If your web site has video on it, I believe the time has come to take into consideration viewers using mobile devices if you’ve not done it already. The desktop is no longer the only platform for viewing video, and Flash, long dominant as the web video standard (at least as far as web standards go), excludes many of the newer mobile devices like the iPhone and iPad. In order to respond to this, your site should embrace the latest standards, especially HTML5, therefore, I suggest transitioning to using HTML5 compliant standards with the appropriate fallbacks to support older browsers. In this way, you can provide rich media content to the widest range of viewers, regardless of the desktop or mobile browser they are using. The time is right to do this, as almost half of all Web Users are Ready for HTML5 and the numbers will continue to grow in favor of HTML5. I plan to update my own site over the next six months. Any transition takes time, but I believe now is the time to start the wheels in motion.
For a good basic introduction to HTML 5, see Dive into HTML5 by Mark Pilgrim. Rich media and dynamic web content has outgrown the ability of HTML 4 to describe the content of web pages. Video, audio, and dynamic interfaces that rival desktop applications are now commonplace. By adding additional HTML elements, HTML5 will provide web developers with a better way to describe the content of a web page. Significant new features include <video> and <audio> elements, improved forms handling, a <canvas> element that allows image scripting on the fly, and new ways of marking pages to support user interaction.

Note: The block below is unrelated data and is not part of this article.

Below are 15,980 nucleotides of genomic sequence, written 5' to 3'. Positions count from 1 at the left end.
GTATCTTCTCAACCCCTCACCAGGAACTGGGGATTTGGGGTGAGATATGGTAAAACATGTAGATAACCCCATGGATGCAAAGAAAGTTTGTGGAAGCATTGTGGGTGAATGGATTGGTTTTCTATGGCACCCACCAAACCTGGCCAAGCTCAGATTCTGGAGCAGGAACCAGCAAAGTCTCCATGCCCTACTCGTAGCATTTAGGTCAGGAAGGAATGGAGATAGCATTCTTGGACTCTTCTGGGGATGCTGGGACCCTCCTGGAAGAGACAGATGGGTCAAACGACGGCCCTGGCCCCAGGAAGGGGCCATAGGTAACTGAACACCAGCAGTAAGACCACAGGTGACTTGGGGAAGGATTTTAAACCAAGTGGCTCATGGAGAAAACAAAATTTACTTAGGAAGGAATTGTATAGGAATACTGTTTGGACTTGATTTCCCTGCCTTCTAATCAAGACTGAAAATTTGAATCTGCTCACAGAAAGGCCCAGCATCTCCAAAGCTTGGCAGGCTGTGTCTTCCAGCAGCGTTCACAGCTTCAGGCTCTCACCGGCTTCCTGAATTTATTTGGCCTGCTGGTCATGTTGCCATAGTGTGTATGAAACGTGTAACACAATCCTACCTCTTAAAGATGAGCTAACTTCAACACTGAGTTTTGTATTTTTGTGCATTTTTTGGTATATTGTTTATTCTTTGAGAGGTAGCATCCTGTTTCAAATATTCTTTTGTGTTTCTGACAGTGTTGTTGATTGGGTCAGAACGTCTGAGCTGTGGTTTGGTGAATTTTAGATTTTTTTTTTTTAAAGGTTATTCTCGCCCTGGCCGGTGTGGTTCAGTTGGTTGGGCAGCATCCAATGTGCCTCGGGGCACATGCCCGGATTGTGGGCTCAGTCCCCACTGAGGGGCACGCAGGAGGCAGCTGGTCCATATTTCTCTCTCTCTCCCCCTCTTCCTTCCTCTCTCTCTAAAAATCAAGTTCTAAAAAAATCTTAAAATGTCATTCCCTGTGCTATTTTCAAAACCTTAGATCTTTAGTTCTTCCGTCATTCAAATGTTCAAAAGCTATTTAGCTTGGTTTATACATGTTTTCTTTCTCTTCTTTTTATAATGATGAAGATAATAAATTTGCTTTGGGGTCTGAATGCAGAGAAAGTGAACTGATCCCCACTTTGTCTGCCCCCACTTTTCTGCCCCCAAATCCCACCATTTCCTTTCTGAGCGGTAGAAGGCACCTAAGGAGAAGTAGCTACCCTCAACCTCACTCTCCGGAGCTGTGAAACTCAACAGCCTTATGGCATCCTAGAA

Video, especially, should be shown with a video player that is HTML5 compliant in order to include the new generation of mobile devices like the Android, iPhone, and iPad. With the right HTML5 player you can support HTML5 for these devices and newer browsers but fallback and use Flash in the event the viewer is using an older browses. Two examples of video players capable of this include the JW Player for HTML5 and the Kaltura HTML5 Video Library.
Industry players are currently debating the merits of HTML5. Apple, with its large deployment of iPhones and the iPad growing in popularity, neither of which supports Flash, has taken a strong position in favor of HTML5. Even after you factor away Job’s famous reality distortion field, he still makes a compelling argument for embracing HTML5, although Adobe might disagree.
Image source: HTML 5 Video Element – New Open Video Format Tags by Mark R. Robertson.